AMERICA have long been maligned: CROSBY, STILLS & NASH copyists; light-weight EAGLES. Soft Rock meanderers. A Rolling Stone compendium was dismissive enough to give their whole studio album catolgue 1* (excluding their greatest hits), implying that apart from the radio friendly hits they have nothing further to offer. This throwaway review could not be further from the truth.
AMERICA, when they hit the mark, create a back-porch sensibility which is both timeless and refreshing. Probably the best example of this is their debut album AMERICA which doesn't suffer from the sometimes treacley over production of the George Martin produced follow ups.
The original pressing apparently didn't feature the transatlantic hit "A Horse With No Name". It was only following the conclusion of the album that Dewey Bunnell entered the Morgan Studios in London to record this their most famous song, and which was then added to future pressings.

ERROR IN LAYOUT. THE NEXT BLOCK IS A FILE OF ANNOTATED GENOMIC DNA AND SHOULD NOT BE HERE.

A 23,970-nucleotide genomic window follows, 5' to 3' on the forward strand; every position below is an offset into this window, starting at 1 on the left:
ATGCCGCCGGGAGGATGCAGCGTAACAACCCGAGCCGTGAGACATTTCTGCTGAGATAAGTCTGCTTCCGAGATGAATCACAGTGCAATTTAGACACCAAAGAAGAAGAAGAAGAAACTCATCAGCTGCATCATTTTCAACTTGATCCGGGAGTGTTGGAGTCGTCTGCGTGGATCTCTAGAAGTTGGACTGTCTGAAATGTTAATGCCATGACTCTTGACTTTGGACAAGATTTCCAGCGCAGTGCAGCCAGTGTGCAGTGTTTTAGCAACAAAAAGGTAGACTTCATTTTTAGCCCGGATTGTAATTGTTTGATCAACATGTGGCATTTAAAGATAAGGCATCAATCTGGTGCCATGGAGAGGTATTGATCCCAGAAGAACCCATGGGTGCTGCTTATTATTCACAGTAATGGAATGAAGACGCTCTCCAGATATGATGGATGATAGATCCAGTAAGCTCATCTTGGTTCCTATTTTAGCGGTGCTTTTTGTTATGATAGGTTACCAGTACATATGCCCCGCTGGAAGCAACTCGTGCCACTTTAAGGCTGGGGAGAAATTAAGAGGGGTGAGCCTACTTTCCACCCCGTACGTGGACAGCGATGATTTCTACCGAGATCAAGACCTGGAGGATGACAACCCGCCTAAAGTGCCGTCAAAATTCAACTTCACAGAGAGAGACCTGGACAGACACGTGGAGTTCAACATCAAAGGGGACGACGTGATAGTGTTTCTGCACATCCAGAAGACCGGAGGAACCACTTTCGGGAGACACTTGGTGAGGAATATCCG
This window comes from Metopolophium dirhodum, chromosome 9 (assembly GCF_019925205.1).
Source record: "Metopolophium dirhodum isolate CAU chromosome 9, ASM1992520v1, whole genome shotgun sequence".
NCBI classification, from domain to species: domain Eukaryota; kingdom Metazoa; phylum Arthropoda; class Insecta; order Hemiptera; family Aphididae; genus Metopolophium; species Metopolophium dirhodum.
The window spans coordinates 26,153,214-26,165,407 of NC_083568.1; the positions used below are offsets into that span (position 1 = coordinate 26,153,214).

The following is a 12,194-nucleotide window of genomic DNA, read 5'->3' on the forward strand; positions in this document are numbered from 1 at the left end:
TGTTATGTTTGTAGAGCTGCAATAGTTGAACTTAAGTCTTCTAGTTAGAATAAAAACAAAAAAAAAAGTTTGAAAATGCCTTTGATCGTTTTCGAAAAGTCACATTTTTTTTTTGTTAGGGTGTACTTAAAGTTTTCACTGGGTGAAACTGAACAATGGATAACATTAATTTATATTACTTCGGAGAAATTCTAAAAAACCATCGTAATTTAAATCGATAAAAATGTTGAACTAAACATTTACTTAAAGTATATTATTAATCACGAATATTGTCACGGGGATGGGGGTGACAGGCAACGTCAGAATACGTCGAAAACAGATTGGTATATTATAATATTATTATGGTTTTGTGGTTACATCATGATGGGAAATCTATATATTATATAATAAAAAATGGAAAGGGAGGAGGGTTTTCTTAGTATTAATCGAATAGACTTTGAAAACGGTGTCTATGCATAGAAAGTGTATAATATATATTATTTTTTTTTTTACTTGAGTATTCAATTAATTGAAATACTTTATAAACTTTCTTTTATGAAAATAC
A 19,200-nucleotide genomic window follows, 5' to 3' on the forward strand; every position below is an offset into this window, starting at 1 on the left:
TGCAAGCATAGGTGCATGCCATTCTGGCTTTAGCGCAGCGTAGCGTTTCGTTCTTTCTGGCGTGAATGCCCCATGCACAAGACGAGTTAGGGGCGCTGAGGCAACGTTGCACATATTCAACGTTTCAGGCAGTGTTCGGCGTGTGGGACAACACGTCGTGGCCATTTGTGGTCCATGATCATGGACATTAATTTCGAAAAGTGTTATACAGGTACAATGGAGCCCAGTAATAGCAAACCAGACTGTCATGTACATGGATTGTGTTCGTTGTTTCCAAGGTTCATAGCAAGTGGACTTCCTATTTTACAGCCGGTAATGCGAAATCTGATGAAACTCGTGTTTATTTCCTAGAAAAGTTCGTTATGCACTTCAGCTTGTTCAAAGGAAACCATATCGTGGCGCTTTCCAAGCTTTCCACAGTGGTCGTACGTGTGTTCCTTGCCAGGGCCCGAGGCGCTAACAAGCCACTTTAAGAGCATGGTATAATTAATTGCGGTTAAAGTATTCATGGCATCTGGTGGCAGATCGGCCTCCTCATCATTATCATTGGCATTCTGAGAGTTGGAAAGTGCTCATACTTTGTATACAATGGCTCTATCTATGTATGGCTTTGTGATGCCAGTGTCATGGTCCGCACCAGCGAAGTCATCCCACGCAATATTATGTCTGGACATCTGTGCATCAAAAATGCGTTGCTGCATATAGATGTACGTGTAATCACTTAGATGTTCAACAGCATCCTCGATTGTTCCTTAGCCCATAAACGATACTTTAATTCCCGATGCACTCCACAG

At the time of its release with its three way harmonies, the CS&N comparisons were expected and yet it is only "Children" with its hippie idealism that shares any real comparison. The remainder fit more squarely within the West Coast COUNTRY ROCK mould of JACKSON BROWNE and the EAGLES and yet pre-date both of these artist's debut albums by 1 year. Not bad for a trio of teenagers straight out of college in the UK (Bushey, Watford).
The album features many highlights and includes Gerry Beckley's plaintive piano led ballad "I Need You", Dewey's affecting "Three Roses" with its superb interwined acoustic guitar playing, the ambitious "Sandman", and Dan Peek's emotive "Never Found The Time".
At a time when Country Rock is currently in vogue (Alt. Country/Americana/No Depression - call it what you will) and is receiving critical acclaim from all quarters, it is worth remembering that AMERICA's debut is not too far removed from today's contempories. So dismiss what the critics have to say and buy this forgotten gem.
JS - Kings Langley, UK